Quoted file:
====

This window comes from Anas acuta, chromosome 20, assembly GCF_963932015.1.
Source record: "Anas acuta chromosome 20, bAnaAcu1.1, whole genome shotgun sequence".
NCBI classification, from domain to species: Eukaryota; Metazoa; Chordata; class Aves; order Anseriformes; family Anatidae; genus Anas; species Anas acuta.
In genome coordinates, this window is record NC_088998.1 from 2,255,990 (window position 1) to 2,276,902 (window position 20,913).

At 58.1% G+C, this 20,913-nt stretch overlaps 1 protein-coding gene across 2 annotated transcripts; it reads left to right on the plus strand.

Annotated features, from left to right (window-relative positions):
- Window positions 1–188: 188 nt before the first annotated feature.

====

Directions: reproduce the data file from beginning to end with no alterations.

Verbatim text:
This window comes from Anas acuta, chromosome 20, assembly GCF_963932015.1.
Source record: "Anas acuta chromosome 20, bAnaAcu1.1, whole genome shotgun sequence".
NCBI classification, from domain to species: Eukaryota; Metazoa; Chordata; class Aves; order Anseriformes; family Anatidae; genus Anas; species Anas acuta.
In genome coordinates, this window is record NC_088998.1 from 2,255,990 (window position 1) to 2,276,902 (window position 20,913).

At 58.1% G+C, this 20,913-nt stretch overlaps 1 protein-coding gene across 2 annotated transcripts; it reads left to right on the plus strand.

Annotated features, from left to right (window-relative positions):
- Window positions 1–188: 188 nt before the first annotated feature.